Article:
Pro Cycling Tips: A Beginners Guide to Bikepacking

With the Fyxation Tour de Chequamegon right around the corner I thought I’d give you a run-down of the essential gear you will need for this north woods tour. This will also act as a guide for beginners that are looking to get into bikepacking. The set up I’ll be talking about is my current “light” set up for trips less than three days and with re-supply stops. This list changes depending on weather and distance; keep in mind this is just a guide.

Currently my gear list includes the following which has been broken down by purpose:


  • Eureka Spitfire 1 person tent
  • Tent footprint (2 dollar space blanket available at most outdoor stores, I use this because it’s cheaper, lighter, and just as sturdy as an ultralight tent footprint)
  • Thermarest prolite sleeping pad (utilizes memory foam so you don’t have to blow it all the way up and is a bit warmer)
  • Mountain hardwear lamina z spark sleeping bag (synthetic fill which will keep you warmer when wet, rated to 34F)

Sleeping Clothes:

  • Craft Baselayer tights designed for winter sports (lightweight, packable, and toasty warm)
  • Smartwool wool socks (keep your tootsies warm at night)
  • Smartwool mid layer sweater

Camp Kitchen:

  • Dangly mug (Because how else would anyone know you’re #bikepacking right?)
  • Jetboil zip with french press attachment
  • Dehydrated meal(s) for dinner(s)
  • Instant oatmeal with dehydrated peanut butter and blueberries for breakfast
  • A plastic spoon I got from a fast food restaurant
  • And coffee duh

Extras and Essentials:

  • Lighter or waterproof matches or both for extra safety
  • Fire starters if you’re in an area that allows campfires
  • Knife
  • Headlamp
  • Bike lights
  • Knee warmers/leg warmers and arm warmers
  • Bibs and jersey
  • Sunglasses for looking cool and keeping your retinas from being incinerated
  • Socks
  • Rain jacket
  • Ride snacks
  • Phone charger
  • Wallet
  • Phone
  • Flat kit
  • Book
  • Water (currently using a 3 liter reservoir in my frame bag and 2 liters in my backpack this varies depending on conditions and resupply points)
  • Toiletries
  • Napkins (for pooping and cleaning up)
  • Bug dope
  • Sunscreen
  • Dangly cycling brand trucker hat for extra #bikepacking irony points

*To be extra safe in bear country; if your campsite does not have a bear box bring some rope and a carabiner to hang a bear bag. Check with your destination on how to store your food.

How to get all this stuff on your bike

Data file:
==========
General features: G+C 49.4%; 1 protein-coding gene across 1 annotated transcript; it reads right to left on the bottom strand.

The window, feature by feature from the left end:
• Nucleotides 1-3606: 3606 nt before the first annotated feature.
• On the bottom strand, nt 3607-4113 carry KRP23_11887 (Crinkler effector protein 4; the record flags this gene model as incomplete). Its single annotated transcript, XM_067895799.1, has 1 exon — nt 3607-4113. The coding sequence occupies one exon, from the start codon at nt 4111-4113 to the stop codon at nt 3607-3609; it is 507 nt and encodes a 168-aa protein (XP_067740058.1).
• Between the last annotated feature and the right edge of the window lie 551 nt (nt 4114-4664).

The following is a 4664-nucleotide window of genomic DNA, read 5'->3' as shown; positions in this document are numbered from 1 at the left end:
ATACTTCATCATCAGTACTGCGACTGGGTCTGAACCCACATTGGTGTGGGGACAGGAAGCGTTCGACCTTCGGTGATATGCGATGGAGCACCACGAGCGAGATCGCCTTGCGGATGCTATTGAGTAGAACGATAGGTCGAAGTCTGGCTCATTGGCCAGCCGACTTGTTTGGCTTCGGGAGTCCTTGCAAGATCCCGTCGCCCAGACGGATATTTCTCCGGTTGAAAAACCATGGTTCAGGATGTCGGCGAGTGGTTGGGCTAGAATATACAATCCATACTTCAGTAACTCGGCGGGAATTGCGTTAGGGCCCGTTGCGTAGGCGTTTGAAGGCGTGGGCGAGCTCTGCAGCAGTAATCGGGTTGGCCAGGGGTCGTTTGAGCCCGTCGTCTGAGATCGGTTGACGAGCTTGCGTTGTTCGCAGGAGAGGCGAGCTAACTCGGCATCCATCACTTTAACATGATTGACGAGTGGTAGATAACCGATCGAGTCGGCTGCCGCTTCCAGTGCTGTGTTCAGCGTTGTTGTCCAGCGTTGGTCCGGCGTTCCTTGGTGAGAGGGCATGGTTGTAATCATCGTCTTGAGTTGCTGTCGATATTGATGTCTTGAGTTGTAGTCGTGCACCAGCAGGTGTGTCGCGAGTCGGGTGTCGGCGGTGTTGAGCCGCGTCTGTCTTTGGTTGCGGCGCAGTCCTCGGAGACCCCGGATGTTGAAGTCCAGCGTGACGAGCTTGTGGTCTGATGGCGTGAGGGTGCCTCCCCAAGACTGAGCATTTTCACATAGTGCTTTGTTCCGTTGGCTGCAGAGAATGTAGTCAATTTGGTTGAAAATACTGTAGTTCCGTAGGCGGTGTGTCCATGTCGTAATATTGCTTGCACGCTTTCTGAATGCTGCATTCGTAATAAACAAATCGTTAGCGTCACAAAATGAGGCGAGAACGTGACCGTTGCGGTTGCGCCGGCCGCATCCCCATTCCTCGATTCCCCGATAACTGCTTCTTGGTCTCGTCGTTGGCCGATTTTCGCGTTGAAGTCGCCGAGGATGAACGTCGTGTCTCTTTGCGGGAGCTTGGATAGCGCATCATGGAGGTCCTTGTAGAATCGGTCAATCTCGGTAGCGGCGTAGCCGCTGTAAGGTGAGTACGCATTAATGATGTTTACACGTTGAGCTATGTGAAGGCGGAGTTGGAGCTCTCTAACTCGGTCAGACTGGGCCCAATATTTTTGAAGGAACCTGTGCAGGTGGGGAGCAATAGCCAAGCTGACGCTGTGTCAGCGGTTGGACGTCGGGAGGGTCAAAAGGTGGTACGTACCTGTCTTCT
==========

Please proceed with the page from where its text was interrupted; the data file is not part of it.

This varies on what you want accessible, how you prefer your weight distribution, and just where things fit the best. The way I do things is in no way the only way. Do some testing. Ride your bike to work with all the goodies on it. Fill your bike up with groceries. Do your long weekend ride loaded. All this will give you an idea of what works best for you but for now here’s how I do it.

I like to keep the weight low and centered. This tends to keep the bike handling the same as if it were unloaded. I’ll work my way from the front of the bike to the back.

On the fork:

On either side of my Fyxation Sparta fork I have two Salsa Anything Cages (not a recommended set up as I am only using 2 of the 3 required bolts but I like to live dangerously) a Blackburn Outpost Cargo Cage would be more appropriate. To those, I lash my sleeping mat and sleeping bag (these are lightweight and do not affect the handling of the bike). They are housed in water resistant stuff sacks to keep ‘em dry.

In the frame from the top down:

On the top tube I have a Revelate Gas Tank which carries all my ride snacks and sunscreen and whatever else I can jam in there. Sometimes I add my lighter so that I know where it is and that it will stay dry if the wet stuff decides to start falling from the sky. In the top of my Revelate Full Frame Bag I have my stove shoved all the way forward to stay out of the track of my knees, book, headlamp, dinner, and flat kit; on the left side I have a small slim pouch that I put my napkins in in case of a nature break. In the lower compartment I have 3 liters of water and the coffee and french press attachment (which I double bag because it’s extra smelly).


In the seatpost bag I stuff my tent, sleeping clothes, and camp shoes in (pro tip put the poles on the bottom to help add support then the rain fly then the tent then the tent footprint, this way when you unpack them, they will be in the correct assembly order.)


Sometimes when I run out of room or need more water I bring a hydration pack. In there I usually put things I will need for riding such as knee warmers, arm warmers, rain jacket, and extra snacks. It is also a convenient place for my glasses tooth brush and contact solution/case.

I hope this has helped you break down what you need and how to fit it onto your bike. This is just a guide; remember to try out your set-up and change things as needed. Weather really is the determining factor for what type of clothes and gear to bring. The way I pack things changes constantly so don’t get too stuck on trying to replicate what I or anyone else has told you, do what works best for you.

The one thing that you should keep in mind when choosing gear is to look for gear or clothing that serves multiple purposes, try not to fill your packs with single purpose items. Feel free to leave your essential gear in the comments and let us know what you think. Hopefully we’ll see your smiling faces on October 13th!

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